A token 265 sits on removable translucent cover 190, which is disposed on the top end of token sensor container 200. Preferably, token sensor container 200 has a total height (without the cover) from about one-half inch to about five-eighths inch and nests within the cushioning layer or layers, making it unnecessary to cut holes into table support surface 215. This simplifies installation and maintenance and reduces the down time needed to convert a conventional table to a table equipped with automatic wager sensing apparatus. Disposed at the bottom end of token sensor container 200 is one or more wiring grooves 250 a and 250 b.
Token sensor container 200 has side walls 205 that define an inside and outside perimeter of token sensor container 200. Secured to the inside perimeter of token sensor container 200 is circuit board 300 as shown in
Mounted on top side 305 a are a plurality of chip-reading lights 330 and at least one memory chip (not shown). The LEDs provide a source of light for the light receiver 340. Chip-reading lights 330 are preferably modulating infrared light emitters (such as light-emitting diodes, semiconductors, laser-emitting diodes, etc.). Receiver or sensor 340 is mounted to bottom side 305 b directly beneath aperture 310.
As shown in
In the operation of the wager recognition system, tokens (e.g., coins, tokens, casino gaming chips, plaques) are sensed by token sensor assemblies 130 receiving light reflected from the tokens. Signals from the sensors indicating reception of reflected light are detected by coin sensor controller 160 and further transmitted to game controller 170. Once game controller 170 receives the signal(s) from token sensor controller 160, game controller 170 associates the sensed token signal with a player position, such as player position number one, and optionally identifies the type of wager, i.e., base game wager, progressive wager, bonus wager, side bet wager, etc. The token can be a standard gaming chip, a coin which is official currency (such as a U.S. gold one dollar coin), or other item used in a casino that can be used to place a wager. The recognition of the type of wager and the player location may be accomplished by a look up table, an algorithm, an initialization program or the like. Each token sensor assembly 130 is electrically connected to token sensor controller 160 in series. The token sensor controller 160 may manage one or multiple strings of sensors connected in a series. Preferably, the token sensors controller 160 has at least two serial ports, each port capable of supporting up to thirty-two (32) serially connected token sensors. This number of token sensor ports allows up to four different wagers being reportable on a seven-player table and five different wagers being reportable on a six-player table. Token sensor controller 160 may send signals to the sensors and may receive signals from the sensors to enable each sensor to sense a new token, and can also place those sensors in “game over” mode in which token sensor assemblies 130 are ready to accept bets for a new round of play.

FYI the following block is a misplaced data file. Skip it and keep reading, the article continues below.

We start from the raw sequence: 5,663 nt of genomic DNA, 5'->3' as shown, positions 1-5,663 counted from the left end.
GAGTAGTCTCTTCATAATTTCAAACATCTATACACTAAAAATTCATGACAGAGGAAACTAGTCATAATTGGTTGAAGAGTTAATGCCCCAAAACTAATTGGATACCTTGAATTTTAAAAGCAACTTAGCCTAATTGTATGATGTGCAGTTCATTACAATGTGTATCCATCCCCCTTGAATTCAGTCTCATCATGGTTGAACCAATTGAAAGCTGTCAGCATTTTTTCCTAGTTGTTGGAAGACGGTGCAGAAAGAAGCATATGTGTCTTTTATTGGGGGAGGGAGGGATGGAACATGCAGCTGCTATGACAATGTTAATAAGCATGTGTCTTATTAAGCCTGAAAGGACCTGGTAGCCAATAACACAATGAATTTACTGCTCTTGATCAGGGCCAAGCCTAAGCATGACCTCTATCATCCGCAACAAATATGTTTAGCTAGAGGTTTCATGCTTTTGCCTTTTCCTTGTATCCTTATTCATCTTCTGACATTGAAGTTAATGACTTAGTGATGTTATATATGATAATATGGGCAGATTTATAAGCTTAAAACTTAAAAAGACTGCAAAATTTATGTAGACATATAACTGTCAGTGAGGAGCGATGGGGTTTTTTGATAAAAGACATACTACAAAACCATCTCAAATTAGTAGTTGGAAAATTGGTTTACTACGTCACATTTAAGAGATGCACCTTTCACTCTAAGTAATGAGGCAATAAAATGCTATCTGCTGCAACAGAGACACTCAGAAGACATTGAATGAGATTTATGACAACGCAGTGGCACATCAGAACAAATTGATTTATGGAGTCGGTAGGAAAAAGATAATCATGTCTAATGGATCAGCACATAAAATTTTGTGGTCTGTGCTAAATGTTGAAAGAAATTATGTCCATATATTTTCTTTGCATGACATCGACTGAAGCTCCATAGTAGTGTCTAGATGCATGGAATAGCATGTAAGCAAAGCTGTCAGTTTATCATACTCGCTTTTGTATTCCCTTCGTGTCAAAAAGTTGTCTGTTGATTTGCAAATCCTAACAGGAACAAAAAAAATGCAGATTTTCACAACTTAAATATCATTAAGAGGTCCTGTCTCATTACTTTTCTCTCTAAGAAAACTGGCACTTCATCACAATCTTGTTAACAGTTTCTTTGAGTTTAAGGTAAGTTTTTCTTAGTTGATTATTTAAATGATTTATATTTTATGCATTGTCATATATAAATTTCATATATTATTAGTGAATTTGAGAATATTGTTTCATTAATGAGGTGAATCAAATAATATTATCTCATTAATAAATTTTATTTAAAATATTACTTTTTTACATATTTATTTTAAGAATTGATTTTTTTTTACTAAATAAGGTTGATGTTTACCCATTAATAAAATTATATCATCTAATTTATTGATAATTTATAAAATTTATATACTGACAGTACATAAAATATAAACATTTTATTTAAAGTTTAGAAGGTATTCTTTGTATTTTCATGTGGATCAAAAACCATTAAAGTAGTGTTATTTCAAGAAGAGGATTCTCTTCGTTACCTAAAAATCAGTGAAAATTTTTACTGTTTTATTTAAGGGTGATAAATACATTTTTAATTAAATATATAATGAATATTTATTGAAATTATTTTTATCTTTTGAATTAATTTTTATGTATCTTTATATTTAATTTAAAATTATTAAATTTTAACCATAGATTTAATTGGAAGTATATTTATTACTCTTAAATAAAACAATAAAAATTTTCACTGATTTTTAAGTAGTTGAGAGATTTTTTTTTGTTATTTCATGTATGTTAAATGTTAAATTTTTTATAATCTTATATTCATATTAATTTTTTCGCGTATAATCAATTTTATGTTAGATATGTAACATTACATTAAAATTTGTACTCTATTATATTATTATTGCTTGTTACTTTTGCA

Once a chip, or token, is placed on token sensor assembly 130, light from chip-reading lights 330 is directed upwardly through the cover and is reflected off the token 265. The reflected light then passes through aperture 310 to receiver 340. A signal from the light receiver 340 is then sent to a memory logic gate, which is read by controller 160. Controller 160 then sends a signal to token sensor assembly 130 to turn on LEDs 320, which provides a visual indication of the placement of a wager at an appropriate time during play of a casino table game. Preferably, LEDs 320 may initially flash in a predetermined pattern until a dealer locks the bets via dealer input and display 150. The filter 218 may provide a soft light effect. Additionally, the dealer may “unlock” the ability to place wagers via the dealer input and display 150 to allow a player to add or remove a bet just prior to dealing cards. Upon locking the bets, LEDs 320 preferably remain lit in a continuous on mode until the end of the round. In this fashion, even if a token is removed from token sensor assembly 130 (which is often done to collect a non-refundable jackpot wager or some side bets), the sensor LEDs will remain illuminated. Since game controller 170 preferably receives hand information from a card handling device 180, once a win is determined, another signal from game controller 170 may cause token sensor assemblies 130 to blink in another predetermined pattern.